In our weekly coverage of COMEX gold inventories, we saw that registered gold continued to be transferred to the eligible category, but inventories were generally unchanged for the week. Silver inventories had a much different week than in gold, with registered silver rising significantly as eligible silver had a significant drop - which resulted in a decline in total silver inventories for the week.
This is something that should be very relevant to investors who own physical silver and the silver ETFs (SLV, PSLV, and CEF) because any abnormal inventory declines may signify extraordinary events behind the scenes that would ultimately affect the silver price.
One other thing to note is that even though we do compare activity in gold and silver since they are similar in their monetary qualities, investors should also realize that silver and gold also have significant differences - which would affect their COMEX stocks. The primary differences are that silver is bulkier to store (thus it requires more warehousing space) and that silver is primarily used for industrial purposes (in which case users are not storing silver for investment purposes).
Both of these factors may have a significant impact on why silver is stored in COMEX warehouses, and thus any investors comparing gold inventories with silver inventories need to bear these things in mind.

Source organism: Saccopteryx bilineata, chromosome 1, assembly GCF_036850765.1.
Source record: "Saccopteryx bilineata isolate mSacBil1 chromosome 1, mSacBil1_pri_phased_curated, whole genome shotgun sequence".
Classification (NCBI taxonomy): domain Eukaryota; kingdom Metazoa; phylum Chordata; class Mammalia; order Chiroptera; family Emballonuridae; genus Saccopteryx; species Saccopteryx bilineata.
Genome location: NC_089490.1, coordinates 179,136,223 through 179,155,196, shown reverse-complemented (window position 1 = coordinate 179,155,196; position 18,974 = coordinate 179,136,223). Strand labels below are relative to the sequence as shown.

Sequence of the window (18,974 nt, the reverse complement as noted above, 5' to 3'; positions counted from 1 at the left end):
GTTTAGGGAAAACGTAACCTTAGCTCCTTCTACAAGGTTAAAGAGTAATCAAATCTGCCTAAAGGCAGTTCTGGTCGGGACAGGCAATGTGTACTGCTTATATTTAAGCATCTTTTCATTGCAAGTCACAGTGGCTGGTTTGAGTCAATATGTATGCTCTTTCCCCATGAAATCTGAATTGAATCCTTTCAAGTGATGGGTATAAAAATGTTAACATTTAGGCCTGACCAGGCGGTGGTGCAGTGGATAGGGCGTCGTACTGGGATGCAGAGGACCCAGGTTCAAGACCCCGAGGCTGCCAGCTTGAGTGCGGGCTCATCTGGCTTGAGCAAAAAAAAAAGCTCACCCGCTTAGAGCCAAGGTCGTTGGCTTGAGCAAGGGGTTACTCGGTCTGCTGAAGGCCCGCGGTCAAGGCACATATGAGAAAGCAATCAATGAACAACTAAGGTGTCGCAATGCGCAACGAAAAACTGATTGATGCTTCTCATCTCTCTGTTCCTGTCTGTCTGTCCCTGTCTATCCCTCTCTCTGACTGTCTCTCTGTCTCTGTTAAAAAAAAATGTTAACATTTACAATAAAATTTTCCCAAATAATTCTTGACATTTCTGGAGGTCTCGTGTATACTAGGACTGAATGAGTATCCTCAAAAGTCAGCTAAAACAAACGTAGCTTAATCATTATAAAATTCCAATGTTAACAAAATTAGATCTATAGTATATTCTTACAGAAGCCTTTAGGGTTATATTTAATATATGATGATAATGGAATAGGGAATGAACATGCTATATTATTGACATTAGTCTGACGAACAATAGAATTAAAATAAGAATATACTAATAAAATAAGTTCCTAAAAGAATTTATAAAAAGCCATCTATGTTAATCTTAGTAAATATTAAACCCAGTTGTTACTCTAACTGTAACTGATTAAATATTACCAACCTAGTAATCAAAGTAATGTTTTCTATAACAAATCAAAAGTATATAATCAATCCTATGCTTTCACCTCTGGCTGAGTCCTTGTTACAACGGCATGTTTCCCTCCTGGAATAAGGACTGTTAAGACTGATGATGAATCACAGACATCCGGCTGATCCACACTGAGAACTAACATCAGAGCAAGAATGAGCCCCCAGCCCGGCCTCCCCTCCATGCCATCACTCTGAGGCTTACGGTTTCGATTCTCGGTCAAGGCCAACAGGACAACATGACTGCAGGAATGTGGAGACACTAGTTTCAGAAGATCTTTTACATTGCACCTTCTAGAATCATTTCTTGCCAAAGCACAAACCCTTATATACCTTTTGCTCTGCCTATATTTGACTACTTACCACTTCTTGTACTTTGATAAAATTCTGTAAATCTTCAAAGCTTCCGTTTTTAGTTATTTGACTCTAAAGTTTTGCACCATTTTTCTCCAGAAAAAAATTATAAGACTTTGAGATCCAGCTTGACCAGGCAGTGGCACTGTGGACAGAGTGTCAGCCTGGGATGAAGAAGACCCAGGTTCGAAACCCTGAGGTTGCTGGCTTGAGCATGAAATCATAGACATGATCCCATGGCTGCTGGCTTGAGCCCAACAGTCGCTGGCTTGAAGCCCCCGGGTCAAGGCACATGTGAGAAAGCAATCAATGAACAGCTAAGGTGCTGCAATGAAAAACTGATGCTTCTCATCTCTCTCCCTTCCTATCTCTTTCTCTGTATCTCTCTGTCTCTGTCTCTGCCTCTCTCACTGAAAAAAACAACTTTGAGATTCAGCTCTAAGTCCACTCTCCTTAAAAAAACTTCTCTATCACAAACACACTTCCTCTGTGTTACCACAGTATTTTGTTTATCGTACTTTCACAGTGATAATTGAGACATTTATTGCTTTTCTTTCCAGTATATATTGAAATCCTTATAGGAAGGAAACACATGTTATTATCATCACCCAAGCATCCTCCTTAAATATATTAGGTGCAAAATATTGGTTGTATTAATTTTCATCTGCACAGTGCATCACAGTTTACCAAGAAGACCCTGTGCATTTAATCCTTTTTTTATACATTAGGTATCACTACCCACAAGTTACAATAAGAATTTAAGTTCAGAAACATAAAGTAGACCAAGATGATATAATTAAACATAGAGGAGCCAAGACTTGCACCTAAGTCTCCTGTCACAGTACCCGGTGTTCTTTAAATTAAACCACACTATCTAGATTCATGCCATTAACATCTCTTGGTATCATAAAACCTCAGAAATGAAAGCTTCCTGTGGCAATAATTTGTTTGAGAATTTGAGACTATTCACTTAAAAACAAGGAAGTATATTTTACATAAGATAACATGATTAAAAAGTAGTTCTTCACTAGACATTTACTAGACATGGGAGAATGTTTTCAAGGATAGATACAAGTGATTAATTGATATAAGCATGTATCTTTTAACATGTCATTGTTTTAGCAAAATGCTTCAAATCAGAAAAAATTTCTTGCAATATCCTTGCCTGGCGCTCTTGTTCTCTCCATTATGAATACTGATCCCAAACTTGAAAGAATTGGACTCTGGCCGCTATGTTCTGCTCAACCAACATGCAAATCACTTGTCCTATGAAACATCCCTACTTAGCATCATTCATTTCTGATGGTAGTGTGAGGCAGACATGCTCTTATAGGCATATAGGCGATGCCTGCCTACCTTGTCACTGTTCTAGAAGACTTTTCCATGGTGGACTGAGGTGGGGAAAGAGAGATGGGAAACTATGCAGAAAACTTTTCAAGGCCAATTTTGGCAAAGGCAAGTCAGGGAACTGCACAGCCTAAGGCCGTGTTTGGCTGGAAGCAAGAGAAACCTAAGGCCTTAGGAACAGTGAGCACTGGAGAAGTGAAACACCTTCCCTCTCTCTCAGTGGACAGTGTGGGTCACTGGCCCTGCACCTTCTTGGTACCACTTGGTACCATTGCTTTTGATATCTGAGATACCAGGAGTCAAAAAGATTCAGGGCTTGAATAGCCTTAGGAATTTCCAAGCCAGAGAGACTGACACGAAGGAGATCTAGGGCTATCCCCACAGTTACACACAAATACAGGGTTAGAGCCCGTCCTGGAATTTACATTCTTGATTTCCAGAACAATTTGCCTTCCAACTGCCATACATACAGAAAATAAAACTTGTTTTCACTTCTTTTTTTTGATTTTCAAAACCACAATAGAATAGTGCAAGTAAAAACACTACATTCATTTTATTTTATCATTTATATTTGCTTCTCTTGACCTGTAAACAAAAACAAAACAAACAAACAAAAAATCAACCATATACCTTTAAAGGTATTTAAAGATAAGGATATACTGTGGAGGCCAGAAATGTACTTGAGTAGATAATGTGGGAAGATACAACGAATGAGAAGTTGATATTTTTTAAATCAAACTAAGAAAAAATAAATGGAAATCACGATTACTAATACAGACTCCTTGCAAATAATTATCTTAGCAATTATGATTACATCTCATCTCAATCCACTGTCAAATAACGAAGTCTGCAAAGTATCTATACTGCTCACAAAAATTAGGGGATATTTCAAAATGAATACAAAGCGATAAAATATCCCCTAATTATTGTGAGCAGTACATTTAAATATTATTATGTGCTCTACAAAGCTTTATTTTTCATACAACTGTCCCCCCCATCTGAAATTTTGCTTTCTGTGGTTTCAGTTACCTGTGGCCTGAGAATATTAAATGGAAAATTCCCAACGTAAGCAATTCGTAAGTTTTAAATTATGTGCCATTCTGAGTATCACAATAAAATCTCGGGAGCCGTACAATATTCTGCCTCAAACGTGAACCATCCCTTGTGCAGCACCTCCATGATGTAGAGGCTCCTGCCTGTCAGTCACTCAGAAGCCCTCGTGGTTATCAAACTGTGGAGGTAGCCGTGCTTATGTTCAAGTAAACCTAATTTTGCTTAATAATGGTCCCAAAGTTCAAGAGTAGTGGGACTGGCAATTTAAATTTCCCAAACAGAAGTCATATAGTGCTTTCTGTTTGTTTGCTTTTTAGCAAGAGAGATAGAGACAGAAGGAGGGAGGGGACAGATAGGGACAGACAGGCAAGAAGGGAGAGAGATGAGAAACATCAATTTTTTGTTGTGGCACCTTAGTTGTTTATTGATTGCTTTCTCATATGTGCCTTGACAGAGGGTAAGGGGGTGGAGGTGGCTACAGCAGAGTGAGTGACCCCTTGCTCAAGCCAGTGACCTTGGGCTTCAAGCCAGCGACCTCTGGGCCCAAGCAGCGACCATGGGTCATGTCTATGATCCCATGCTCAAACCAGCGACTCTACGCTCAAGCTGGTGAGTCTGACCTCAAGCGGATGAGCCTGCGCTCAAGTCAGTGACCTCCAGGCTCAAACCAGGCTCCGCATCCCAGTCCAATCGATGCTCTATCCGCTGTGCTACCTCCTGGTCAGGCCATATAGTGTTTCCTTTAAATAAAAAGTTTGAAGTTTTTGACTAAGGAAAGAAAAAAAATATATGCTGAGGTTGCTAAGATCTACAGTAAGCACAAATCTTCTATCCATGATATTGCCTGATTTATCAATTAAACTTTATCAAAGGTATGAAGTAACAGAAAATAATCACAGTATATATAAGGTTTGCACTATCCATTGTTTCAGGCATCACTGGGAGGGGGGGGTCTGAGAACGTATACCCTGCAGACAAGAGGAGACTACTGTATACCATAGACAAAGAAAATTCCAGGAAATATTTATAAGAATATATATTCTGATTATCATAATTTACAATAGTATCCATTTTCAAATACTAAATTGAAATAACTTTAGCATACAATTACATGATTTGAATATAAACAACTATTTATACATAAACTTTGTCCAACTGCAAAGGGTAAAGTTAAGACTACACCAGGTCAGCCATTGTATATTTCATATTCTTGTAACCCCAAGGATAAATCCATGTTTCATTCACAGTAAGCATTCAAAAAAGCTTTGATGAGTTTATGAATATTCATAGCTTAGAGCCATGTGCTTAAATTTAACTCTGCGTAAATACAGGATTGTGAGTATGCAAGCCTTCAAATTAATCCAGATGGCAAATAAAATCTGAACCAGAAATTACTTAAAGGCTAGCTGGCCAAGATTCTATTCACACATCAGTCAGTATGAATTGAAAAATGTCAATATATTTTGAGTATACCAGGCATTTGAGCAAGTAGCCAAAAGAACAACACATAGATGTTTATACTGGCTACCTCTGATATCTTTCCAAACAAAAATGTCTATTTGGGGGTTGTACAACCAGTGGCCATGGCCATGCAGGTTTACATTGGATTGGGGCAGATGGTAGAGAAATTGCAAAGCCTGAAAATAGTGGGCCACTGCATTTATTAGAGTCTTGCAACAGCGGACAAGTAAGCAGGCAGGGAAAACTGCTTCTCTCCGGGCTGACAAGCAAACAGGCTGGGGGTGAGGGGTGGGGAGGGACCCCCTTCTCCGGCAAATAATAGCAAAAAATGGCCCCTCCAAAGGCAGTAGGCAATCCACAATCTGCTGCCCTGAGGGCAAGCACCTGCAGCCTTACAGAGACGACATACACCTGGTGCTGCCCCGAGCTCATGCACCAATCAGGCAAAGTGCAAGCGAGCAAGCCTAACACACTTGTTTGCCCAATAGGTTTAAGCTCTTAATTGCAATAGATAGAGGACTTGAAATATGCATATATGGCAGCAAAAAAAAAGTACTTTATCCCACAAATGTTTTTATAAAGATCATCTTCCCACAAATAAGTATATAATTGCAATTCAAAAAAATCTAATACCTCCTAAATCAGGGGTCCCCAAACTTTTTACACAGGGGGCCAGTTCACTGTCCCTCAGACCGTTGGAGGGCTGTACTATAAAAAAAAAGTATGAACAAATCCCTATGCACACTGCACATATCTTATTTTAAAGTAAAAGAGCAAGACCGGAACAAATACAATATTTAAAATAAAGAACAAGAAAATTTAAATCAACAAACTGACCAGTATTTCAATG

As you can see on the chart above, COMEX eligible and registered silver inventories have not shown the large decline that investors have seen in COMEX gold. We will take a closer look at these numbers, but let us first explain the COMEX a little more for investors who are unfamiliar with it.
Introduction to COMEX Warehousing
COMEX is an exchange that offers metal warehousing and storage options for its clients. The list of their silver warehouses can be found here and their gold warehouses can be found here. In the case of silver and gold, the metal is stored at these official warehouses on behalf of banks and their clients and can be used to settle futures contracts, transferred between clients, or withdrawn from the warehouse. This offers large holders of precious metals a convenient way to store their metal with minimal storage fees - very convenient indeed if you hold large amounts of gold or silver and you don't want to store them in your basement.
Silver and gold stored in these warehouses can fall into two categories: Eligible and Registered.
Eligible metals are those that conform to the exchange's requirements of size (1000 ounce bars for silver and 100 ounce bars for gold), purity, and refined by an exchange approved refiner. Eligible metals are stored at COMEX warehouses on behalf of banks or private parties, but are not available for delivery for a futures contract.
Registered metals are similar to eligible metals except that these metals are also available for delivery to settle a futures contract. COMEX issues a daily report on gold, silver, copper, platinum, and palladium stocks, which lists all the metal that is currently stored in COMEX warehouses and how much eligible and registered metal is present.
This information allows investors insight into how much metal is currently backing COMEX futures contracts, what large gold and silver owners are doing with their metals, and how many clients are requesting delivery of their metals. There is a lot more to glean from this information, but for the purpose of this article we will focus on the silver drawdown.
This Week's Changes: Large Amount of Eligible Silver Transferred to Registered Silver
Let us now take a deeper look at the week's changes at the COMEX warehouses.
Note about the Table: The silver price used in the table is the Friday LBMA closing price for silver.